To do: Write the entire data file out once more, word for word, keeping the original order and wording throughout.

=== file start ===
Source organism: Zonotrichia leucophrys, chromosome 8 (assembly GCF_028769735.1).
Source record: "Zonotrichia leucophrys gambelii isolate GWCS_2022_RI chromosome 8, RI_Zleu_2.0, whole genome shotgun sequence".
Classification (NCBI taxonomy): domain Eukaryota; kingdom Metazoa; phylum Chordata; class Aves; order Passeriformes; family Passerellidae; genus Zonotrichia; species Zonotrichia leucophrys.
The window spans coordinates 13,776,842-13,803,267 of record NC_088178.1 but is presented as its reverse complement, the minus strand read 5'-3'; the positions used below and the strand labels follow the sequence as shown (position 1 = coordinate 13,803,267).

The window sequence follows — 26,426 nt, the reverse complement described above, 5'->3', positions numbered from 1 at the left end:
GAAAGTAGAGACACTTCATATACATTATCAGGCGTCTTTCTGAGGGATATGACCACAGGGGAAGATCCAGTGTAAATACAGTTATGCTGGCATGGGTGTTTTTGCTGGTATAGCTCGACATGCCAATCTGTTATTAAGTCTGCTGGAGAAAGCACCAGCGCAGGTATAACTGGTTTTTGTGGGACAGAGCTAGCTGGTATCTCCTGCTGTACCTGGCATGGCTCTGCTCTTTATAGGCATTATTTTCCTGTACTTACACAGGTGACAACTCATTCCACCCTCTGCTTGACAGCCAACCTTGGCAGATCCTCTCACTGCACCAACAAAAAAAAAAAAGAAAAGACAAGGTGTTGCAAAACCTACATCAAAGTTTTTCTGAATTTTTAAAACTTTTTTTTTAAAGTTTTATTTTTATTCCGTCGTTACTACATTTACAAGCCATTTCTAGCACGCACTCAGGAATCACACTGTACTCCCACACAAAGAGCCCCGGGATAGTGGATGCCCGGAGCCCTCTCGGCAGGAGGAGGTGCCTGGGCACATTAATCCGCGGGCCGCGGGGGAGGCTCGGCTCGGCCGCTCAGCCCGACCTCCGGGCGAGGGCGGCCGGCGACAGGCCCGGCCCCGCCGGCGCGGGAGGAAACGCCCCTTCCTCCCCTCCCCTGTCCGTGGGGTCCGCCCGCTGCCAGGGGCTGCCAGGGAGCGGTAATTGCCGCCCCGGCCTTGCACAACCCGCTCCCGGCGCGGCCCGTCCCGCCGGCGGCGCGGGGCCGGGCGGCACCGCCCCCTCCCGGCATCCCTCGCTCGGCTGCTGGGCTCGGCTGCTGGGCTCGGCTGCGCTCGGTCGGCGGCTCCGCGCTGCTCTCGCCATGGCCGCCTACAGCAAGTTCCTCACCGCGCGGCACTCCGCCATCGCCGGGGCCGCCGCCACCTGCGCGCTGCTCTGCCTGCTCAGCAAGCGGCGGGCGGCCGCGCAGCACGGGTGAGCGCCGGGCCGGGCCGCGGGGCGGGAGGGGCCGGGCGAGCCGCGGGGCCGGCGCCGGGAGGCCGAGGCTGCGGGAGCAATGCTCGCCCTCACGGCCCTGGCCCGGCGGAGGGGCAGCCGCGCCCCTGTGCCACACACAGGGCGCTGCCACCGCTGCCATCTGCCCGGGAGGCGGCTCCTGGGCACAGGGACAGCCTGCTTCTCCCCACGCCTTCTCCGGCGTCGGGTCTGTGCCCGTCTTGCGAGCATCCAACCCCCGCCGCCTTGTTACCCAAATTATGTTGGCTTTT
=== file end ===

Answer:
Source organism: Zonotrichia leucophrys, chromosome 8 (assembly GCF_028769735.1).
Source record: "Zonotrichia leucophrys gambelii isolate GWCS_2022_RI chromosome 8, RI_Zleu_2.0, whole genome shotgun sequence".
Classification (NCBI taxonomy): domain Eukaryota; kingdom Metazoa; phylum Chordata; class Aves; order Passeriformes; family Passerellidae; genus Zonotrichia; species Zonotrichia leucophrys.
The window spans coordinates 13,776,842-13,803,267 of record NC_088178.1 but is presented as its reverse complement, the minus strand read 5'-3'; the positions used below and the strand labels follow the sequence as shown (position 1 = coordinate 13,803,267).

The window sequence follows — 26,426 nt, the reverse complement described above, 5'->3', positions numbered from 1 at the left end:
GAAAGTAGAGACACTTCATATACATTATCAGGCGTCTTTCTGAGGGATATGACCACAGGGGAAGATCCAGTGTAAATACAGTTATGCTGGCATGGGTGTTTTTGCTGGTATAGCTCGACATGCCAATCTGTTATTAAGTCTGCTGGAGAAAGCACCAGCGCAGGTATAACTGGTTTTTGTGGGACAGAGCTAGCTGGTATCTCCTGCTGTACCTGGCATGGCTCTGCTCTTTATAGGCATTATTTTCCTGTACTTACACAGGTGACAACTCATTCCACCCTCTGCTTGACAGCCAACCTTGGCAGATCCTCTCACTGCACCAACAAAAAAAAAAAAGAAAAGACAAGGTGTTGCAAAACCTACATCAAAGTTTTTCTGAATTTTTAAAACTTTTTTTTTAAAGTTTTATTTTTATTCCGTCGTTACTACATTTACAAGCCATTTCTAGCACGCACTCAGGAATCACACTGTACTCCCACACAAAGAGCCCCGGGATAGTGGATGCCCGGAGCCCTCTCGGCAGGAGGAGGTGCCTGGGCACATTAATCCGCGGGCCGCGGGGGAGGCTCGGCTCGGCCGCTCAGCCCGACCTCCGGGCGAGGGCGGCCGGCGACAGGCCCGGCCCCGCCGGCGCGGGAGGAAACGCCCCTTCCTCCCCTCCCCTGTCCGTGGGGTCCGCCCGCTGCCAGGGGCTGCCAGGGAGCGGTAATTGCCGCCCCGGCCTTGCACAACCCGCTCCCGGCGCGGCCCGTCCCGCCGGCGGCGCGGGGCCGGGCGGCACCGCCCCCTCCCGGCATCCCTCGCTCGGCTGCTGGGCTCGGCTGCTGGGCTCGGCTGCGCTCGGTCGGCGGCTCCGCGCTGCTCTCGCCATGGCCGCCTACAGCAAGTTCCTCACCGCGCGGCACTCCGCCATCGCCGGGGCCGCCGCCACCTGCGCGCTGCTCTGCCTGCTCAGCAAGCGGCGGGCGGCCGCGCAGCACGGGTGAGCGCCGGGCCGGGCCGCGGGGCGGGAGGGGCCGGGCGAGCCGCGGGGCCGGCGCCGGGAGGCCGAGGCTGCGGGAGCAATGCTCGCCCTCACGGCCCTGGCCCGGCGGAGGGGCAGCCGCGCCCCTGTGCCACACACAGGGCGCTGCCACCGCTGCCATCTGCCCGGGAGGCGGCTCCTGGGCACAGGGACAGCCTGCTTCTCCCCACGCCTTCTCCGGCGTCGGGTCTGTGCCCGTCTTGCGAGCATCCAACCCCCGCCGCCTTGTTACCCAAATTATGTTGGCTTTT